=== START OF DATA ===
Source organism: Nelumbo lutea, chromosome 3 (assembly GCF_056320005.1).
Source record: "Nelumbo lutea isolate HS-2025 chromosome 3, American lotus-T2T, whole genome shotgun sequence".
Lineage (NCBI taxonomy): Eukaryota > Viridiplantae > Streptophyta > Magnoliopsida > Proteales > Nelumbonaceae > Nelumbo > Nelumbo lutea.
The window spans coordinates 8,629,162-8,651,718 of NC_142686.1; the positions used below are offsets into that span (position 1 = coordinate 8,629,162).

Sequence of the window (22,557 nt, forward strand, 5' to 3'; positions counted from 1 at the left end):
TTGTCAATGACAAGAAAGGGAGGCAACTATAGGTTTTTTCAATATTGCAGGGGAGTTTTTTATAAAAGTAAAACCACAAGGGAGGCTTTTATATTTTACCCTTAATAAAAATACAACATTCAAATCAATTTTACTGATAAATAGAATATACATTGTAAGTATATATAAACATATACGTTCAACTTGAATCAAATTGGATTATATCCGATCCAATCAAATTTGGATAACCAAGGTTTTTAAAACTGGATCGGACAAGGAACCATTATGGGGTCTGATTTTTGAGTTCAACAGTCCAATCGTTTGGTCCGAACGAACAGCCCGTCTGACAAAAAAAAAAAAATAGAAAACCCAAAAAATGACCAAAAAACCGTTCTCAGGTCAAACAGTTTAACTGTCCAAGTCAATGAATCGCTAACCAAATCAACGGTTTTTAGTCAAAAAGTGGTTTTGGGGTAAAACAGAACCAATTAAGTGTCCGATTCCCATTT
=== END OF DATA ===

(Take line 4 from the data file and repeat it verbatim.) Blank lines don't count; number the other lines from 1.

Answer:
The window spans coordinates 8,629,162-8,651,718 of NC_142686.1; the positions used below are offsets into that span (position 1 = coordinate 8,629,162).